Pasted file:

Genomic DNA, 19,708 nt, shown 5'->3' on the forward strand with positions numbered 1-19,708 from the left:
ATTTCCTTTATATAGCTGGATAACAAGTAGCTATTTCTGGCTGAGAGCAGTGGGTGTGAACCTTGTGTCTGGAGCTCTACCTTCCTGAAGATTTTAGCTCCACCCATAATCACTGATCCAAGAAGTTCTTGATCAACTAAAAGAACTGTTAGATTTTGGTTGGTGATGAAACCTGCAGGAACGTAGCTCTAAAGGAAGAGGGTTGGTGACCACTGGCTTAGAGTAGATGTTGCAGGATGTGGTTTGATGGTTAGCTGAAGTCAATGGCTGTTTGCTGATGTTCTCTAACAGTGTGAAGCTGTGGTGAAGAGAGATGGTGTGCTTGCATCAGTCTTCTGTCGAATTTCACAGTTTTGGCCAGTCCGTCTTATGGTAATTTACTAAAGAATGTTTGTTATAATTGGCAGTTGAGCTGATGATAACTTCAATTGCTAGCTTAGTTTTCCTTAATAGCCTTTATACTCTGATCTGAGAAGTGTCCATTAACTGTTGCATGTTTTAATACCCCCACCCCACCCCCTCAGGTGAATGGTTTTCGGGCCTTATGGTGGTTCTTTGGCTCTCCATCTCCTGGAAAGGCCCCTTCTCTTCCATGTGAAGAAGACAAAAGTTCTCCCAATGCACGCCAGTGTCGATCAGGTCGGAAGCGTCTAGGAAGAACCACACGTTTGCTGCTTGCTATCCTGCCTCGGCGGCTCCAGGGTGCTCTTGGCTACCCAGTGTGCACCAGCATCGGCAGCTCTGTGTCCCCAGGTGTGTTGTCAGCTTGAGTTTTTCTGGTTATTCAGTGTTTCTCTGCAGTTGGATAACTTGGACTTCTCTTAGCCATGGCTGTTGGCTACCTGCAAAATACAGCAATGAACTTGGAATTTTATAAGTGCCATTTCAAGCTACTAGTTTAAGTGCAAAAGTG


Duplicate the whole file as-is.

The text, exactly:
Genomic DNA, 19,708 nt, shown 5'->3' on the forward strand with positions numbered 1-19,708 from the left:
ATTTCCTTTATATAGCTGGATAACAAGTAGCTATTTCTGGCTGAGAGCAGTGGGTGTGAACCTTGTGTCTGGAGCTCTACCTTCCTGAAGATTTTAGCTCCACCCATAATCACTGATCCAAGAAGTTCTTGATCAACTAAAAGAACTGTTAGATTTTGGTTGGTGATGAAACCTGCAGGAACGTAGCTCTAAAGGAAGAGGGTTGGTGACCACTGGCTTAGAGTAGATGTTGCAGGATGTGGTTTGATGGTTAGCTGAAGTCAATGGCTGTTTGCTGATGTTCTCTAACAGTGTGAAGCTGTGGTGAAGAGAGATGGTGTGCTTGCATCAGTCTTCTGTCGAATTTCACAGTTTTGGCCAGTCCGTCTTATGGTAATTTACTAAAGAATGTTTGTTATAATTGGCAGTTGAGCTGATGATAACTTCAATTGCTAGCTTAGTTTTCCTTAATAGCCTTTATACTCTGATCTGAGAAGTGTCCATTAACTGTTGCATGTTTTAATACCCCCACCCCACCCCCTCAGGTGAATGGTTTTCGGGCCTTATGGTGGTTCTTTGGCTCTCCATCTCCTGGAAAGGCCCCTTCTCTTCCATGTGAAGAAGACAAAAGTTCTCCCAATGCACGCCAGTGTCGATCAGGTCGGAAGCGTCTAGGAAGAACCACACGTTTGCTGCTTGCTATCCTGCCTCGGCGGCTCCAGGGTGCTCTTGGCTACCCAGTGTGCACCAGCATCGGCAGCTCTGTGTCCCCAGGTGTGTTGTCAGCTTGAGTTTTTCTGGTTATTCAGTGTTTCTCTGCAGTTGGATAACTTGGACTTCTCTTAGCCATGGCTGTTGGCTACCTGCAAAATACAGCAATGAACTTGGAATTTTATAAGTGCCATTTCAAGCTACTAGTTTAAGTGCAAAAGTG